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The third book of Années de pélèrinage tells of a journey from exuberance to bitterness. Despised rather than fêted in his old age, Liszt’s dark-hued late works were viewed as the product of senility, their far-reaching prophecy incomprehensible to his contemporaries. The death of his children, ill health and the failure to secure a longed-for marriage contributed to his desolation and spiritual upheaval, graphically caught in music that readily erupts from introspection into a fist-shaking violence (the climaxes of the two threnodies) or a sardonic alternative to former optimism (the Bagatelle sans tonalité). La lugubre gondola is a premonition of Wagner’s death and the opening chime of ‘Angelus!’ is worlds away from the dizzying acrobatics of ‘La campanella’. But if some relief comes with ‘Les jeux d’eau à la Villa d’Este’, Tiberghien’s relatively sombre view of its scintillating cascades reminds us of its religious undertow. Elsewhere his playing is of a burning commitment and intensity.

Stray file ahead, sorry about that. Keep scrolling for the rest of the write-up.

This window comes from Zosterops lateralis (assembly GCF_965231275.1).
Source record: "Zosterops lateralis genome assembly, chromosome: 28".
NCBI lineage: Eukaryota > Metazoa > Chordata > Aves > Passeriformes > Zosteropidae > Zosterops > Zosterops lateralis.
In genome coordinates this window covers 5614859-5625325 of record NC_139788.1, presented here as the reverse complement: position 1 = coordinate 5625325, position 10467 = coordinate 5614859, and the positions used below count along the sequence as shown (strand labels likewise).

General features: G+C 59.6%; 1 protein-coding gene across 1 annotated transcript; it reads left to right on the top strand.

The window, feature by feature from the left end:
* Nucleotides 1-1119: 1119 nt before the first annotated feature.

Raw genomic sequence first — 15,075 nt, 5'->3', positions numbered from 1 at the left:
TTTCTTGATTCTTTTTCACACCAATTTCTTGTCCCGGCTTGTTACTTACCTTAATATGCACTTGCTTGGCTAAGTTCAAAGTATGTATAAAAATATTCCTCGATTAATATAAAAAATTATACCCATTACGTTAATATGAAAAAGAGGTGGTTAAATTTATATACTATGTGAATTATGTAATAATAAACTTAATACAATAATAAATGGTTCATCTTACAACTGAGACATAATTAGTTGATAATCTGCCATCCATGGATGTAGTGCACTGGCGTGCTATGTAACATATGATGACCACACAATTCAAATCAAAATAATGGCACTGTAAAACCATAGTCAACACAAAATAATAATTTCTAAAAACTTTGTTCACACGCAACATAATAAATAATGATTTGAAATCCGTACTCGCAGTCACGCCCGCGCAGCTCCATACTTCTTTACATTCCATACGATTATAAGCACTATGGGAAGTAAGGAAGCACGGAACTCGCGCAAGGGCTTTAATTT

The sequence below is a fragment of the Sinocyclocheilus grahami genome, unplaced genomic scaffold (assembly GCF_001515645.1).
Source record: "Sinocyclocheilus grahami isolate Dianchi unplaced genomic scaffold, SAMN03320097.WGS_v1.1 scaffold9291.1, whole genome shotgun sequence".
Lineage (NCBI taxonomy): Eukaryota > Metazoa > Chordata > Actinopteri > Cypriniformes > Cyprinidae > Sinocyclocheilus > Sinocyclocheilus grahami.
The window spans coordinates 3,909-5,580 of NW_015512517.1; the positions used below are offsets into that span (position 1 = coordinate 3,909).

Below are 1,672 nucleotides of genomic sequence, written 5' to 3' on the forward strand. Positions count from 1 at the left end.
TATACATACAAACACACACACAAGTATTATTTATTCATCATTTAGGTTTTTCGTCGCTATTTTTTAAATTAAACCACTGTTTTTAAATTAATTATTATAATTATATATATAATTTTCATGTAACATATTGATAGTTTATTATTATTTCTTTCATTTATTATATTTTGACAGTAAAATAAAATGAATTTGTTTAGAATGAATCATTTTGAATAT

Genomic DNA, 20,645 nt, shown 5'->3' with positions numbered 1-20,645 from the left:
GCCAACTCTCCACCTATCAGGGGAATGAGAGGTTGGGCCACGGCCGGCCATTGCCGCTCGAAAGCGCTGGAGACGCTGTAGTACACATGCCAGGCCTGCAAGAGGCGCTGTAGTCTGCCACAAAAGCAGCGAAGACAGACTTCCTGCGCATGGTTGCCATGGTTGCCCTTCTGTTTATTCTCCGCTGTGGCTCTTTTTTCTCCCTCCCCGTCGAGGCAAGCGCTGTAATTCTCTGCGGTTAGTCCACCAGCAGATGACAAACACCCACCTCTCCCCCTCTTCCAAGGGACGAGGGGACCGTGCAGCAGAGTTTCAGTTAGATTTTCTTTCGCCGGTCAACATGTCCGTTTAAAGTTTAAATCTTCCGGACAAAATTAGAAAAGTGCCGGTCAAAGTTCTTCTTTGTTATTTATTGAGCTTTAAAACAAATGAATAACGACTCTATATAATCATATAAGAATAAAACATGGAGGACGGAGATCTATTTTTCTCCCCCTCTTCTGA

This is extraordinary music and few other pianists have captured its pain and disquiet more vividly or eloquently. Hyperion’s sound is superb and even when compared to, say, Lazar Berman’s justifiably celebrated recording, Tiberghien is supreme.

BRYCE MORRISON Read the full review on Agora Classica


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